I think we have all experienced a change of personality depending on where we are and who we are with. I’m not the same potty-mouthed moron in front of my kids as I might be with friends after we’ve had a few.
But are all these situational personalities me? Is there just one that’s “real?” Are the rest me being a poser of sorts?
I remember feeling uncomfortable when someone I knew would come into the restaurant where I was waitressing because I had developed an almost airhead personality (Hey, I’m from California, it just comes natural…) It was a way to tap into a part of myself that had boundless energy to play along with people’s demanding idiocy.
There were times it came in downright handy: once, I had a guy ordering a drink from me who I could tell had already had too much before he even got to our establishment. Since I was too much of a wuss to refuse his drink order outright, I was able to avoid serving his drunk ass by responding to his repeated angry gestures with a spacy twitter that went something like, “Tee hee! Oh yeah, I forgot!” And then I flounced off again, avoiding his table as long as possible.
I didn’t want any real people to see me being such a bubblehead. And I sure didn’t want to have to be my usual thoughtful self, because I would have taken a look around me at what I had to deal with and run screaming.
When I was an college instructor I went for more of a guilt-tripping mother role. I would assign the class to pair up and discuss what they did last weekend to practice their French, but inevitably, words in English would glide through the air and I would have to confront the Anglocentric offenders. I’d stare them down and say, “En français, s’il vous plaît!” in the same tone of voice I use on my son when he leaves a dirty heap of clothes in the middle of the floor. When the student looked down sheepishly and began emitting guttural syllables that vaguely resembled the vocabulary we had learned that week, I knew I’d been effective.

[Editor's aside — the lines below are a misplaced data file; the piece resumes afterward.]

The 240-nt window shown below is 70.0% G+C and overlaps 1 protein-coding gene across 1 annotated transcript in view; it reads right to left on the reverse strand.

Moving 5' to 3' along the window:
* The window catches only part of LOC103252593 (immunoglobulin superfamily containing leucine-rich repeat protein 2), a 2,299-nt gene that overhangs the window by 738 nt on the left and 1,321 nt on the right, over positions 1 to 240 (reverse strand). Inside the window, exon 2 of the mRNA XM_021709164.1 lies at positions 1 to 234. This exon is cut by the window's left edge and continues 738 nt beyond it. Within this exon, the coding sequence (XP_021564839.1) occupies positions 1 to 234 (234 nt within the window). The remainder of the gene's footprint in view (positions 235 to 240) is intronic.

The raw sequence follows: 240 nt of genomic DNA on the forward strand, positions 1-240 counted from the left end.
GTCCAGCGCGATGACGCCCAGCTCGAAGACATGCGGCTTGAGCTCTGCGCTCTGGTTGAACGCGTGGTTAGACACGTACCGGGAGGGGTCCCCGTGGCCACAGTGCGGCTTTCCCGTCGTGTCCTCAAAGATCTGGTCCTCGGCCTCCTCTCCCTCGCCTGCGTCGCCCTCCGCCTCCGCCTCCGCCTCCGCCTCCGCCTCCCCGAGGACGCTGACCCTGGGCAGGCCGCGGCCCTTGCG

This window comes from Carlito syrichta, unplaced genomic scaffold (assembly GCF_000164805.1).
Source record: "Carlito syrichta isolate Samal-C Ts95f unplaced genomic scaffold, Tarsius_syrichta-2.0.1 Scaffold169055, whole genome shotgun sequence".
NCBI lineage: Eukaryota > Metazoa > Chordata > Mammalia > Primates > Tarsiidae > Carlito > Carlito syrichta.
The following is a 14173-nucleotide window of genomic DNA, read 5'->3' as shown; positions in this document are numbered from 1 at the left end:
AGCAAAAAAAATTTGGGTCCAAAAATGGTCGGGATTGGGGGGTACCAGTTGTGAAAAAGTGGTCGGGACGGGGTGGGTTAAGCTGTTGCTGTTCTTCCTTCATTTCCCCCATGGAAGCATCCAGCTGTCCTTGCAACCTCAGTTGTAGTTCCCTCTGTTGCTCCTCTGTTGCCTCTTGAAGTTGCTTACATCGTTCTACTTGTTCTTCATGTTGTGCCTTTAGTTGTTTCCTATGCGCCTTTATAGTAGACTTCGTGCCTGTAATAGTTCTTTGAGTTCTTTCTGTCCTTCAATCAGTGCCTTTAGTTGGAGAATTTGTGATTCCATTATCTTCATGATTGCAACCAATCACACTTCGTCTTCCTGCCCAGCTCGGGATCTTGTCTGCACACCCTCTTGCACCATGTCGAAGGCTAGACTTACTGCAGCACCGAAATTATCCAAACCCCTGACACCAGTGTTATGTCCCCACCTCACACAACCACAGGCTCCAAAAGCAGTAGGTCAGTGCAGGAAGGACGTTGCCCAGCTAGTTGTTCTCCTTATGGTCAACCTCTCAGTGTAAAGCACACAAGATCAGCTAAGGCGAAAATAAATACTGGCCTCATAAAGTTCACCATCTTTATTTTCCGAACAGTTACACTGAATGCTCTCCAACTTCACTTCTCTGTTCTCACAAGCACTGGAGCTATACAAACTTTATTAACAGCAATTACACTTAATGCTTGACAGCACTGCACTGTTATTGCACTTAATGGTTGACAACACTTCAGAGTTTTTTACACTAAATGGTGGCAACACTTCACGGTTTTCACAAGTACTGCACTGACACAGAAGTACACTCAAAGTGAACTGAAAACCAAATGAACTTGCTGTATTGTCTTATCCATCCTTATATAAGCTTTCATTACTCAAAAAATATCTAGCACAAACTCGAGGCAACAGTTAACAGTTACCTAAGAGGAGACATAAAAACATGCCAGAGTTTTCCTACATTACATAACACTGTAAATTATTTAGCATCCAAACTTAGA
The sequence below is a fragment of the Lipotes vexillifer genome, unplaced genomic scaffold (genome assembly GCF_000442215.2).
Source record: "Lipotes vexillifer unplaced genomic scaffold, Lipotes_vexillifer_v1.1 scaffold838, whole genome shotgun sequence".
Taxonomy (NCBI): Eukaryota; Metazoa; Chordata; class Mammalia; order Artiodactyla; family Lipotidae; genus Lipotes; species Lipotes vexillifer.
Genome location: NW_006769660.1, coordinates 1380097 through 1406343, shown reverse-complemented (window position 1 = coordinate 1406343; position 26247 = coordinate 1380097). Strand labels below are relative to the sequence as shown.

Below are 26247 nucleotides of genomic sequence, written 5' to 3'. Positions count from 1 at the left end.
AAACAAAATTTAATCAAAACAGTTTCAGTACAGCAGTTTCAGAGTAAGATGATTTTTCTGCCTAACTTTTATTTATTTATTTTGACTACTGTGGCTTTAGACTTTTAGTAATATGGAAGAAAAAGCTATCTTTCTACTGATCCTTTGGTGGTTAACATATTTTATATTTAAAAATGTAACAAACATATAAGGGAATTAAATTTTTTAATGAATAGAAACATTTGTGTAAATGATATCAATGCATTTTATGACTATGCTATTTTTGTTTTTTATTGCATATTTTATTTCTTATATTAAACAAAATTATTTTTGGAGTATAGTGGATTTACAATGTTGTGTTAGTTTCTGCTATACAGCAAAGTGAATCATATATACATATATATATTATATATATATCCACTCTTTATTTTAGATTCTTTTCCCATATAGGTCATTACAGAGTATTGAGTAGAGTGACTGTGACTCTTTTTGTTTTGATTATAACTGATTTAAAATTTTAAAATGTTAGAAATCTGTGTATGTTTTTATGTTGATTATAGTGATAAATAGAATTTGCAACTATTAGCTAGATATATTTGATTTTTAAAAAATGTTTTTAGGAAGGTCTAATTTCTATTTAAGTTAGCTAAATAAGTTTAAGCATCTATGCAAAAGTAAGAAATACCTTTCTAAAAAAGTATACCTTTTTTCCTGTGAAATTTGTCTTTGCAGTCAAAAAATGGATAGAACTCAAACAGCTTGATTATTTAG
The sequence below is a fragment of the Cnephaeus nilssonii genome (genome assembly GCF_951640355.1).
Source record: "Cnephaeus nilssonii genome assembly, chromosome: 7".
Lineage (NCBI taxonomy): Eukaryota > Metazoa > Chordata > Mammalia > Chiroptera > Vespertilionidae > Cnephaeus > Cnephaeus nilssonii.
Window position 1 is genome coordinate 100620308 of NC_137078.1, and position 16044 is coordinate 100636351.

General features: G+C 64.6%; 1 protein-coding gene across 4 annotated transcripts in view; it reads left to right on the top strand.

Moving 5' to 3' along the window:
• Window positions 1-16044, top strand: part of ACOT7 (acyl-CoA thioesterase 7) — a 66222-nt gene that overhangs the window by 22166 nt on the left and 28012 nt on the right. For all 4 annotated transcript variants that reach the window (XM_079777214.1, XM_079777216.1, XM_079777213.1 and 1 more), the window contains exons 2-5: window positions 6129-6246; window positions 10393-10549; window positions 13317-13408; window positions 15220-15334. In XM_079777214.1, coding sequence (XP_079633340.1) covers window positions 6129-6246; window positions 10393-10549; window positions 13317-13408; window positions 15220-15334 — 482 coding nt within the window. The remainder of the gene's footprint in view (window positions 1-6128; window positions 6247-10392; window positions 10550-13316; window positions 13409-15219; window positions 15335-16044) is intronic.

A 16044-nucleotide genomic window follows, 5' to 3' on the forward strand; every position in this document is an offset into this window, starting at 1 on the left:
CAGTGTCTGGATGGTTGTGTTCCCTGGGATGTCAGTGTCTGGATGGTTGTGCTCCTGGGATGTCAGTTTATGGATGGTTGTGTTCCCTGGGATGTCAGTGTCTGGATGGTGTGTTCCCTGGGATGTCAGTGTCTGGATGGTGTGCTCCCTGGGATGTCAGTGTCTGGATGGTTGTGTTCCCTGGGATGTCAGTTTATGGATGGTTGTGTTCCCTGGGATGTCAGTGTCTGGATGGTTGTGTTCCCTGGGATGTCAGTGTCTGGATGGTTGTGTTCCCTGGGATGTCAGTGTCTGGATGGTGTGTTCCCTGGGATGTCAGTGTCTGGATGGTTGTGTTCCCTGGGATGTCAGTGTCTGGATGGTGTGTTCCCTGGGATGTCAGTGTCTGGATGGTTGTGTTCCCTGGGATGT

My other dominant personality in the classroom is the comedian. This has to be my favorite persona. It is similar to the airhead in that one must surrender all dignity to the almighty inspiration of goofiness. The difference is, as a comedian you can retain a good measure of intelligence. Whenever the opportunity presented itself, I would grab onto a mistake I’d made (NEVER one of the student’s mistakes!) or some lame part in the textbook (of which there was a veritable gold mine) and I would ham it up for all it was worth. If I could even get a couple of chuckles it would make my whole day.
But which is the real me? The snuggly mama? The amorous wife? The polite granddaughter? The fearful doubter that turns some worry over and over in my head, destroying all hope of sleep?
They could all be me, but there is such a wide variation that it almost makes the whole idea of “me” become phony. A person is “supposed” to be able to be described by a few well-chosen adjectives, but you would get a different response depending on who you asked.
Perhaps the core of our authentic selves is adaptability. Maybe we are diamonds who hold in each facet a reflection of the truth we see outside of us in that moment. Perhaps the “real” me only exists as I interact with the present situation, and in the hermetic vaccuum of space, it doesn’t matter who I’d be anyway.
With this line of reasoning, the boundary between Self and Other becomes palpably porous. The “real” me couldn’t possibly stand up without bringing along, through a chain of causality, the rest of the world.
As John Muir said, “When we try to pick anything out by itself, we find it hitched to everything else in the universe.”
(But if you still insist on finding adjectives to describe me, definitely ask my Grandma…)